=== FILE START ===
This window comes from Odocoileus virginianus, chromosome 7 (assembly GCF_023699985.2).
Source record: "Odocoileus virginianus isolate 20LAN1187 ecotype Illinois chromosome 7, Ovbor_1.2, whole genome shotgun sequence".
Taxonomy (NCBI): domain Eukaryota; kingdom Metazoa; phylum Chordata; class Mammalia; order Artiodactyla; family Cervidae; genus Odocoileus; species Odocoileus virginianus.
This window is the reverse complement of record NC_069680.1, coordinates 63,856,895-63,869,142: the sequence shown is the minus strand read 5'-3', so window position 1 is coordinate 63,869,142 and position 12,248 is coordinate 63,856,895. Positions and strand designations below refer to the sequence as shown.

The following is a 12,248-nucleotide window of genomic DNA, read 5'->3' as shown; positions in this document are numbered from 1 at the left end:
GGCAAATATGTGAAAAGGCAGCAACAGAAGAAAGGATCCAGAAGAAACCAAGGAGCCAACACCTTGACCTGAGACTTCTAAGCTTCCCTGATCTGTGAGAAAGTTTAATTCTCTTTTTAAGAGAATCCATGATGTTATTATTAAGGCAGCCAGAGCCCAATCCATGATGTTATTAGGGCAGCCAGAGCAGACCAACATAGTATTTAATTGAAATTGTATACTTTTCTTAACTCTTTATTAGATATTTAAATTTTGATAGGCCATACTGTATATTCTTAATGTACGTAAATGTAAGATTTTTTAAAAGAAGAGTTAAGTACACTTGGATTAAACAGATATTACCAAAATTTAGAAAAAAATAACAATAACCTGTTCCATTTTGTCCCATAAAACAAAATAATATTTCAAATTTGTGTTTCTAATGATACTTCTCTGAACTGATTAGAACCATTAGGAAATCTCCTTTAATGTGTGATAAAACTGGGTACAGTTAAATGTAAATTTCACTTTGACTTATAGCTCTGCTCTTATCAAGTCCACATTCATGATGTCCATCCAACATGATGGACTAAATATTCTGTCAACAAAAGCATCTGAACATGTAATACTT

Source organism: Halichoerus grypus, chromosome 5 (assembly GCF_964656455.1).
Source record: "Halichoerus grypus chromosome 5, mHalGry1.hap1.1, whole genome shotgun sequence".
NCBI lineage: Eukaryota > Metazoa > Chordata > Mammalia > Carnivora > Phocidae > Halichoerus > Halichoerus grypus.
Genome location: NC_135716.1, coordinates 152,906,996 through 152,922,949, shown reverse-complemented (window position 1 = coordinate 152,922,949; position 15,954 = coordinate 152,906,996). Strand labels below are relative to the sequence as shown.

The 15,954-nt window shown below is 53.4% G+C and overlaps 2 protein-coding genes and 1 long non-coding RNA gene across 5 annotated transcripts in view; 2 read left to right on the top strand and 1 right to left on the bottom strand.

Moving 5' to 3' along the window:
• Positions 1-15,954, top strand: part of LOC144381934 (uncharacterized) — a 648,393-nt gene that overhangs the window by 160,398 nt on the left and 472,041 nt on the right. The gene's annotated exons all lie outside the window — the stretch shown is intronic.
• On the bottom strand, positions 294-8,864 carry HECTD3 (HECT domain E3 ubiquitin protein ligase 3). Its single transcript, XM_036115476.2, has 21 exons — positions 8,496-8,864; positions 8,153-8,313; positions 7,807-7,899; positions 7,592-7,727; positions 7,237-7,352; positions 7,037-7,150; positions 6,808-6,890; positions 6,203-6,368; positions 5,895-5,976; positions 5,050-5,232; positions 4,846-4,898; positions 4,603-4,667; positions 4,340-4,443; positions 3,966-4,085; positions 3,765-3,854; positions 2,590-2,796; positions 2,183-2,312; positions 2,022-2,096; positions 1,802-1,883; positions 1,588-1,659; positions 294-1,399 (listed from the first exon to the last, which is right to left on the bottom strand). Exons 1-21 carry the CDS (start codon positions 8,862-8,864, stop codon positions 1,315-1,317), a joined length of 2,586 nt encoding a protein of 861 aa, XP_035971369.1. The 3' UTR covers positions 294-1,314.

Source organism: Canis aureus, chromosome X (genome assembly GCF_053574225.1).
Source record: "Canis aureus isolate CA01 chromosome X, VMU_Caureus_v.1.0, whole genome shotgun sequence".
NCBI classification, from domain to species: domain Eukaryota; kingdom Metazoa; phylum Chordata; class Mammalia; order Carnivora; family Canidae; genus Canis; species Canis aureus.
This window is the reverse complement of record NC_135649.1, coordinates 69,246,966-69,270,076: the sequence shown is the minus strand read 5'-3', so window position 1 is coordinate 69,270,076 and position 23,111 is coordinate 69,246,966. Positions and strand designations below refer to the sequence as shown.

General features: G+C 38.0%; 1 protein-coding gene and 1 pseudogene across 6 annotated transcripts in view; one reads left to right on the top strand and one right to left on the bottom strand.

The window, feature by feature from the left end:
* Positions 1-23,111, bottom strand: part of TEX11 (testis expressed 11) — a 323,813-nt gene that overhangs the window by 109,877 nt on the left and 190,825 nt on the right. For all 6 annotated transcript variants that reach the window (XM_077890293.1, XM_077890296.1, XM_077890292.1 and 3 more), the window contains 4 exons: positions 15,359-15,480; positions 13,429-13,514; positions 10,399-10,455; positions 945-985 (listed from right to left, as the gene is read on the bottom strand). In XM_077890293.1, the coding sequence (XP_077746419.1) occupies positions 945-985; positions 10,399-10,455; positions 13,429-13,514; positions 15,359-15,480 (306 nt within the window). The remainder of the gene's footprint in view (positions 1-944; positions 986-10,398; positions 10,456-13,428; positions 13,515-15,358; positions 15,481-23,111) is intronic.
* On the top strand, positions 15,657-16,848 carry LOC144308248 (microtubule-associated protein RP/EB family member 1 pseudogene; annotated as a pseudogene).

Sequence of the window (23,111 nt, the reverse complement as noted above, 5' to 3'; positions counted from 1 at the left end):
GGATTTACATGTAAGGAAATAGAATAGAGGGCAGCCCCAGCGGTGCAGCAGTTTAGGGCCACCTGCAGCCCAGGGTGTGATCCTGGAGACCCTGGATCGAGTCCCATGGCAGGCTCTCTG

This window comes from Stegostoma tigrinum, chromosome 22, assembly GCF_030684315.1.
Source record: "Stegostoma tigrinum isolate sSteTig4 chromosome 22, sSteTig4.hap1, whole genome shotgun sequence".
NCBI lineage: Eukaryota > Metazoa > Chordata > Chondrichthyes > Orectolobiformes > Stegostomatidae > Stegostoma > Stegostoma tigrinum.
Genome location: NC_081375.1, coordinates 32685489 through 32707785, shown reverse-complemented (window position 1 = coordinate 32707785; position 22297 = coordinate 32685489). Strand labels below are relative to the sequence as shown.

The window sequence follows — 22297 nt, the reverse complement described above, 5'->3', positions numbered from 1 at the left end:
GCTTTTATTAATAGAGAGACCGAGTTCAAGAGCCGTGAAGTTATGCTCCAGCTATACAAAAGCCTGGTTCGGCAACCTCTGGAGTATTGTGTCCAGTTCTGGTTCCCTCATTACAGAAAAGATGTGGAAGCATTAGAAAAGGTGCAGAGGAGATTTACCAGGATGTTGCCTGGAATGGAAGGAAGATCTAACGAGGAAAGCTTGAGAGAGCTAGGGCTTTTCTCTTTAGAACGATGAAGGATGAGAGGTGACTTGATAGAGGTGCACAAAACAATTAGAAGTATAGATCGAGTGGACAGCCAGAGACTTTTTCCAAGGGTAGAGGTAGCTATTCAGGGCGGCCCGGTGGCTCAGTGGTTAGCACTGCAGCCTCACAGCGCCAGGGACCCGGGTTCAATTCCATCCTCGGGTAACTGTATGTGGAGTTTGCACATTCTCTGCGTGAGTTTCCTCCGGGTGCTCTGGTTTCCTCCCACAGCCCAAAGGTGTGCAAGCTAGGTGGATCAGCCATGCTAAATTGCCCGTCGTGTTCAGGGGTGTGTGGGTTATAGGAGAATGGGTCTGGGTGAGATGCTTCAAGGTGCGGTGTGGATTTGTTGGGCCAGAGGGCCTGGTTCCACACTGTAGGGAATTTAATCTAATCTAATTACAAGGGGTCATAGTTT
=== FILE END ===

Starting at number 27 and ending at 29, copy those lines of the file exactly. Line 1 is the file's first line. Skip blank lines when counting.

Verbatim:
NCBI lineage: Eukaryota > Metazoa > Chordata > Chondrichthyes > Orectolobiformes > Stegostomatidae > Stegostoma > Stegostoma tigrinum.
Genome location: NC_081375.1, coordinates 32685489 through 32707785, shown reverse-complemented (window position 1 = coordinate 32707785; position 22297 = coordinate 32685489). Strand labels below are relative to the sequence as shown.

The window sequence follows — 22297 nt, the reverse complement described above, 5'->3', positions numbered from 1 at the left end: